THE COVID-19-induced lockdown may have brought many businesses to their knees, but innovation has kept others going and commercial sex workers have not been left out in embracing technology to eke a living.
Like other businesses, commercial sex workers turned to technology for survival in an environment where they could not go onto the streets to solicit for sex.
Since government had not recognised them as essential service providers, for Shylet Zigora, (not her real name), it was a case of “innovate or die”.
“It was a case of survival and there was little we could do, but to devise a new strategy.
“We created a lot of WhatsApp groups to market ourselves and our clients would find ways to come to us or facilitate that we go to them. It worked,” she said
NewsDay unearthed various social media groups for sex workers which include Facebook and WhatsApp, among other platforms.
Several websites were created including Escort Zimbabwe.
Zimbabwe Sex Workers Alliance spokesperson Tony Carter said they faced many challenges which forced them to resort to digital platforms to scout for clients.
“Challenges include police brutality and the shortage of ‘work’ due to the global pandemic (COVID-19) lockdown which has increased poverty,” he said.
“However, there are many measures that can be put in place to ensure the safety and protection of sex workers amid the COVID-19 pandemic.”
Cater added: “In some cases, as some customers even failed to pay the little amount, bargaining for even lower prices. With Escort Zimbabwe, I have managed to set my standards a little bit higher and I earn about US$30 per session.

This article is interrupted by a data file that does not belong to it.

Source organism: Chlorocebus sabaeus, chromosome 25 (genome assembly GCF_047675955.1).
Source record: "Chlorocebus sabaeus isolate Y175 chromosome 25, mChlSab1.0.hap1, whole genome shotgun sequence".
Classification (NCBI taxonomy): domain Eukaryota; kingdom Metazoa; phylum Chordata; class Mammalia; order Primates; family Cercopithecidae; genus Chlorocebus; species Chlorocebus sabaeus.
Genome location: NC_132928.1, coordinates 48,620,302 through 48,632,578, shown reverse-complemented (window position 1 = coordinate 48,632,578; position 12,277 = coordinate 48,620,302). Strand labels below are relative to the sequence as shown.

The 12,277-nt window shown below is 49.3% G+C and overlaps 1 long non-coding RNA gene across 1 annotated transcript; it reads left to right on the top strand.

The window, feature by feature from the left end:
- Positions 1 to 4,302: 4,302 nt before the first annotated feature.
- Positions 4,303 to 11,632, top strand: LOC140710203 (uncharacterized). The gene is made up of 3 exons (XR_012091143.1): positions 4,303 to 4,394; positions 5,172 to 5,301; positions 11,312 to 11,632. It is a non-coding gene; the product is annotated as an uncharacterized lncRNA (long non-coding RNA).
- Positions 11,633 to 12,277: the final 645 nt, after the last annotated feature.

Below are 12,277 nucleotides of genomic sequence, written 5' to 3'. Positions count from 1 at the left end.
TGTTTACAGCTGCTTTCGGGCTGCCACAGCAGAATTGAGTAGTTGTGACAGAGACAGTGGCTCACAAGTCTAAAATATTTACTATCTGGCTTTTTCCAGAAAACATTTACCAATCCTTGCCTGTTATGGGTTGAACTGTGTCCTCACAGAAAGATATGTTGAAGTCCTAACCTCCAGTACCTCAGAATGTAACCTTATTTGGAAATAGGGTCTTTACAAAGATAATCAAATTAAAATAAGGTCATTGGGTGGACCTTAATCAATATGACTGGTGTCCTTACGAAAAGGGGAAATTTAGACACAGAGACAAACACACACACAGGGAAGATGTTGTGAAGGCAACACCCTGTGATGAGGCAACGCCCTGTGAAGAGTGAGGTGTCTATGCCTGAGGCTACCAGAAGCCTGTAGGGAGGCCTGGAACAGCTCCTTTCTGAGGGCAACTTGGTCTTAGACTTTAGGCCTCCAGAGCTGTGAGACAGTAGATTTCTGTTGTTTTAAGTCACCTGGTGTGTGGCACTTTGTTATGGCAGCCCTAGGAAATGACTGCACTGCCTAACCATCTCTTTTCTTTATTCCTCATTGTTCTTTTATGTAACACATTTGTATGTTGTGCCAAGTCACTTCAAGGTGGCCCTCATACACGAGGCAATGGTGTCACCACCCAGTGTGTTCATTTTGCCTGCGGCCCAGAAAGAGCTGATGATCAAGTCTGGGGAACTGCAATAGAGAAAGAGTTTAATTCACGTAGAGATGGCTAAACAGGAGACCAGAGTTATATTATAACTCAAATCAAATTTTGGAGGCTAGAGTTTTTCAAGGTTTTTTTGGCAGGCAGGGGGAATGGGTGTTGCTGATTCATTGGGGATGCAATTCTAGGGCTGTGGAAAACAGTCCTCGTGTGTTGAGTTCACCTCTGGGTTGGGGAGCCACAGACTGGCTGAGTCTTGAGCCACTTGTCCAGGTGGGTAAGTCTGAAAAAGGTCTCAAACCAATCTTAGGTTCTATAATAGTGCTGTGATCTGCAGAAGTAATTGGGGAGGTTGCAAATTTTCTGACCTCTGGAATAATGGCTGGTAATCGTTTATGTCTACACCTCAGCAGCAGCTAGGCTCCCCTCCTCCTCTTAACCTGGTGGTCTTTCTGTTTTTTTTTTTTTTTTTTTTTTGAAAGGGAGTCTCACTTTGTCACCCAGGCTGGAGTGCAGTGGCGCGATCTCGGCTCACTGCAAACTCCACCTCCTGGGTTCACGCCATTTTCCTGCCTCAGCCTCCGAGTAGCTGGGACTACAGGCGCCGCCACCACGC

“Transactional sex on the website is way too beneficial. I make much more dollars than what I used to make on the streets. The website provides me with a platform to meet as many men as I can, thereby helping me raise more money.
“I also get a chance to choose the activities I can engage in and how much I want for the sessions involved. It is so much different from the days when we used to stand in the street and be exposed to dirty and violent men.”
Coming from a conservative farming background in Mutorashanga, Talia (18), who stays in Cranborne, Harare, said she did not complete her secondary education due to financial constraints. Her parents died and left her as the sole breadwinner, looking after her two siblings.
This forced her into sex work.
“Sex work in the streets has always been a bargain with no guarantee for survival and adequate remuneration. I would always go out with expectations of either a good or bad day. When I was in the streets, I would earn a measly US$5 for short time whereas US$10 was for the whole night,” she said.
Another commercial worker, 22-year-old Mandy, said: “Since I have started this business, my pockets have never run dry. This is by far the most lucrative business where men approach you in confidence and pay without any excuses.
“I am currently in a good space and I do not see myself exiting this website or this profession anytime soon. My son has managed to go to school and I have constantly managed to keep up with the payments of both his school fees and other bills.”
All Women Advocacy director Hazel Zemura said the dire economic situation where sex workers were no longer benefiting from traditional prostituting had driven them over the edge, with poverty forcing them to turn digital.
“Sex workers are women who are suffering and tick on most of the boxes on the characteristics of poverty, joblessness, hunger and illiteracy,” she said
Zemura said taking sex online was a risky business since most sex workers were not used to social media being a new normal.
“There are so many challenges of cyberbullying, cyber-security and revenge porn where they are brutally exposed, thereby traumatising them in the process and jeopardising their career.”